Brett B - This is my go to Brett for a basic pale type beer, works well in both high or low grav worts, although aging time is directly related to OG. very characteristic brett funk, higher grav beers tend to have a overripe banana flavor to me, acid isn't needed for the flavors to shine with this strain

*All of the flavor profiles listed here are for the Wyeast Brett cultures

Bulk Aging Time?

So, another question that came up was the bulk aging time prior to bottling. I am generally fairly slow with racking, kegging or even getting to drinking a batch of homebrew. Its actually the reason I think my buddy Jon, a good brewer in his own right, always thinks my beers are much crisper and smoother than his are (he drinks them very quickly), and my Brett'd beers arent any different.

I don't take FG readings all that often anymore, mostly because of how long I normally let the beer sit in primary. But I do suggest taking readings for a Brett'd beer that you've never brewed before. If its a recipe you've used, you can expect a couple extra points to come off your typical FG, but don't expect super attenuation. Brett really isn't capable of super attenuating a beer on its own, the different bugs and yeast need to work in conjunction for that to happen. For the example I gave before, I would expect to need about 3-4mos of bulk aging prior to bottling, and about 1-2 for the 1040 version. Remember that the higher gravity the longer I would suggest waiting to bottle, Id roughly say that a rule of thumb would be that for every 10pts above an OG of 1020 you should bulk age for 1month. So a 1040 is 2mos, a 1060 is 4mos and a 1080 is 6mos.

As far as when to drink that is up to you. What I do is taste every month or so and start drinking when it tastes good, things do only get better with time though!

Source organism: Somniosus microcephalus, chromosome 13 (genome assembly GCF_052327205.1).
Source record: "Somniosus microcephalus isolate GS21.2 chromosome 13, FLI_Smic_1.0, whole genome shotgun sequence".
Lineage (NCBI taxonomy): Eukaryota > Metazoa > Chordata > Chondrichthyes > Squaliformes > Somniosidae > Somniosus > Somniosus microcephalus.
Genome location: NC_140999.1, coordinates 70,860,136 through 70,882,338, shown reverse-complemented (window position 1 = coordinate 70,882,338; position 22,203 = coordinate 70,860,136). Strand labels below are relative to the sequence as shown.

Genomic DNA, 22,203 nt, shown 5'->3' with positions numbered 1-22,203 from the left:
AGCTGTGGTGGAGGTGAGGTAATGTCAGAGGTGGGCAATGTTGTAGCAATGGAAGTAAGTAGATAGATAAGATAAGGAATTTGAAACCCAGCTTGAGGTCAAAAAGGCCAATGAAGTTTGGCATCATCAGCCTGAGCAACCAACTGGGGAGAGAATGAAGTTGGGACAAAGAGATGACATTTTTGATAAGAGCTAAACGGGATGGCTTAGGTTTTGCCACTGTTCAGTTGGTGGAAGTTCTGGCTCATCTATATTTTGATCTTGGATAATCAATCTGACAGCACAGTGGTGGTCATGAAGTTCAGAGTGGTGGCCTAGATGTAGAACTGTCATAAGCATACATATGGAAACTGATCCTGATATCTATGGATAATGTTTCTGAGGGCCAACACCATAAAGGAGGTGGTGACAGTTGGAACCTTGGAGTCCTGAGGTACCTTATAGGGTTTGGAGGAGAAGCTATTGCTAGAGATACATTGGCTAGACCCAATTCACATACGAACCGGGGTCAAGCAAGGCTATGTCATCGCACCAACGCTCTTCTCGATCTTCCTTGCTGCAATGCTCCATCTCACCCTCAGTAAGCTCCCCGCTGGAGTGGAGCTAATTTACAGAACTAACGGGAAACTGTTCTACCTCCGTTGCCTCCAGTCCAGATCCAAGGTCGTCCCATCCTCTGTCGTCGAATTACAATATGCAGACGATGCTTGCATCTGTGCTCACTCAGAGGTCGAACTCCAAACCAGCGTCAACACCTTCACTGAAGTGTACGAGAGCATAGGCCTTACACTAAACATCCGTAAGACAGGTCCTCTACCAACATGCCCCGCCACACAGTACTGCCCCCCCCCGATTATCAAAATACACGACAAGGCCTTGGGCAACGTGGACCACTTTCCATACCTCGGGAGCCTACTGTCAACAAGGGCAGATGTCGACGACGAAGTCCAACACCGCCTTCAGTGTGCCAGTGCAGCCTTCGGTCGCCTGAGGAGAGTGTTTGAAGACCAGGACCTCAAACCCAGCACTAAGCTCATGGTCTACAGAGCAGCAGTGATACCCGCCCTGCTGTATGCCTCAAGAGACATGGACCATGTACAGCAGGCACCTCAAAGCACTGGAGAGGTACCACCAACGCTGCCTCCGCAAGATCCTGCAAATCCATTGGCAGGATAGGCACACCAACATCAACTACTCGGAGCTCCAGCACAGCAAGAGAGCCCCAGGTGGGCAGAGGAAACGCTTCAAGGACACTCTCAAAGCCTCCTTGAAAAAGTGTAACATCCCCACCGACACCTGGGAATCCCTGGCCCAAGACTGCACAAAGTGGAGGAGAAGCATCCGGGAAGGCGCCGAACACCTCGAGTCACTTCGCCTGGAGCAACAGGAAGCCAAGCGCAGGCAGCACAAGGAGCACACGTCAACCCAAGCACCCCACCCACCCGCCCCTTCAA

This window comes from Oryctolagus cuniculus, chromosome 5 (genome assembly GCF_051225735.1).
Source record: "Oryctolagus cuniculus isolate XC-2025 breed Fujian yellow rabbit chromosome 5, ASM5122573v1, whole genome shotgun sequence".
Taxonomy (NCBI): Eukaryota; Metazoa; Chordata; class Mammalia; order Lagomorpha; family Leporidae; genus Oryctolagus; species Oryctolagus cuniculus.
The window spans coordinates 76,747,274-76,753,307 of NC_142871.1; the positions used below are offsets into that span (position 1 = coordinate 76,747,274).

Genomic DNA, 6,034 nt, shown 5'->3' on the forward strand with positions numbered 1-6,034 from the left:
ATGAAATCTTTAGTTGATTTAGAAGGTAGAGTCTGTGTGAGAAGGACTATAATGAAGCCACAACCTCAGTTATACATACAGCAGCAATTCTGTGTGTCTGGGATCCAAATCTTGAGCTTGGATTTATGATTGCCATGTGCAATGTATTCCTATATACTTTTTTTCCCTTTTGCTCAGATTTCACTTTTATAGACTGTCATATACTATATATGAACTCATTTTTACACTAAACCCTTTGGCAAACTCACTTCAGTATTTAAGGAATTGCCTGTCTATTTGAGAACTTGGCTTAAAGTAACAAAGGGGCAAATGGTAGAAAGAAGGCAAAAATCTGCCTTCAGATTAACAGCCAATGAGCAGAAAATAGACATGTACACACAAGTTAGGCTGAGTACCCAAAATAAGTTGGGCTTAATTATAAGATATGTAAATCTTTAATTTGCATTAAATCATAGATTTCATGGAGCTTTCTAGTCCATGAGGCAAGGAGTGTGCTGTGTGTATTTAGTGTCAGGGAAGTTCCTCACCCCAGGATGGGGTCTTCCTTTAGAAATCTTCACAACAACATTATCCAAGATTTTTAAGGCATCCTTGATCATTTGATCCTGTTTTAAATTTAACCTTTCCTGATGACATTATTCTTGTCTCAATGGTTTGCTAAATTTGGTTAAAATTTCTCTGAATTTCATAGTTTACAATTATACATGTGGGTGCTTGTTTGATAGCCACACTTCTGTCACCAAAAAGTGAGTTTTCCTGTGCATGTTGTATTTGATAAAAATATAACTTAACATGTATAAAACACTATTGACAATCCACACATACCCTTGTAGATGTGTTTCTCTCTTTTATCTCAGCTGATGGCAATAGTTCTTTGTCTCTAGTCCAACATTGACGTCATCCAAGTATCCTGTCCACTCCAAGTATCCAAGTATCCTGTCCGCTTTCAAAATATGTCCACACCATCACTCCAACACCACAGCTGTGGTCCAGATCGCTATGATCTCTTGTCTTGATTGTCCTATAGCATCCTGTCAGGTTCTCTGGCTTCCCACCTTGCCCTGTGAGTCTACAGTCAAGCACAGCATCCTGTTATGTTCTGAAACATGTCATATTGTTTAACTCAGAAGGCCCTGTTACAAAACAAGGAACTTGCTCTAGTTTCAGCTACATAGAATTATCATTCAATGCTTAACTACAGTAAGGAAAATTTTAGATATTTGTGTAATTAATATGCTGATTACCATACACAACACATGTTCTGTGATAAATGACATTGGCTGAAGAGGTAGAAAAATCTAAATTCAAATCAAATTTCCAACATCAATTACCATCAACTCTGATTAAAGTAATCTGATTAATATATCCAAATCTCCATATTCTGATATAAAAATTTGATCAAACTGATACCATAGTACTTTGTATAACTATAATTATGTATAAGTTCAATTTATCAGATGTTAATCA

This is still a work in process and will evolve with time. I'd also bet there are quite a few things I didn't think to put in there, being as close to the issue as I am its tricky to see the questions other people might have. If there's something I left off let me know and I'll try to add it as best as I can
Saturday, February 5, 2011

Schwarzbier Redux Review

This was quite an unexpected find in my mess of kegs about a week ago. I had completely forgotten about the beer as it Lagered away for over a year! All that time definitely was worth the wait.......

Appearance: Jet black with a dense two finger tan head, head dissipates after about 1/4 of the glass is drank leaving lots of sticky lacing and some small patches of bubbles

Aroma: Malt! hops are very very subdued, as they should be, hints of bread and coffee

Taste: Very clean and malty, lots of bready flavors from all the dark munich, bitterness is very subdued but balances the malt very well, hints of coffee and roast flavors in the finish which linger on the palate

Mouthfeel: Moderately high body, I prefer it with lower carbonation but I have it carbed up to about 2.4vols of CO2 and that suits it well too, although this level accentuates the coffee notes a bit

Drinkability: Very easy drinker, goes down smoother than last years version, although the beers came out considerably different from one another

Overall: Very easy drinker, the hints of roast in the finish really help to balance the maltiness of the beer, lower carbonation seems to cut the roast flavors a bit and accentuate the bready/malty flavors more, if I was forced to choose between the two Schwarzbiers Ive done to date I would probably side with this one. The malt depth on this beer is surprisingly good and is more in-line with what I was shooting for overall.